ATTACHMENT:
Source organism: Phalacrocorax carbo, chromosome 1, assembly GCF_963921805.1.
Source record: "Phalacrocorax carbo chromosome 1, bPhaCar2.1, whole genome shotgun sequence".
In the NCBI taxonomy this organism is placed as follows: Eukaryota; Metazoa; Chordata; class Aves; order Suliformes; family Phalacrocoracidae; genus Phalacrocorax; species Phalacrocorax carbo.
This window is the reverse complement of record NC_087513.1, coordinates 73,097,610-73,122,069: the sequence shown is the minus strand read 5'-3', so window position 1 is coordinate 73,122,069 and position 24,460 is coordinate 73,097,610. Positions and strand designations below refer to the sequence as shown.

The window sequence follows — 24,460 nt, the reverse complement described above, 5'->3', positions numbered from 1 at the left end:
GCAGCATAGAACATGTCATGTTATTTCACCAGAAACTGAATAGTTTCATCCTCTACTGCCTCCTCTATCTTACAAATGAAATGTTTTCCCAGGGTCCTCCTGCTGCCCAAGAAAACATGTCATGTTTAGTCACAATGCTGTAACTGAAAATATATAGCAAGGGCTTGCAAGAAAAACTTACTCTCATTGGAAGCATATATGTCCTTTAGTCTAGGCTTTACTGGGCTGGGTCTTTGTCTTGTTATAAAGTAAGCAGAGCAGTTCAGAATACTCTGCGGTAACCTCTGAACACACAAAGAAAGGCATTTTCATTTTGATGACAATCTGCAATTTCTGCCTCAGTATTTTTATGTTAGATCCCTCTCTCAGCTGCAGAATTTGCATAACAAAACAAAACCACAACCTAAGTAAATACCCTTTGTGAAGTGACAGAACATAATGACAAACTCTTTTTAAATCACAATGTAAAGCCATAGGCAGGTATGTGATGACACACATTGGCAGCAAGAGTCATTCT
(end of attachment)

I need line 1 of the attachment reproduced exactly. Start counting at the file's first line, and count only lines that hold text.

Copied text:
Source organism: Phalacrocorax carbo, chromosome 1, assembly GCF_963921805.1.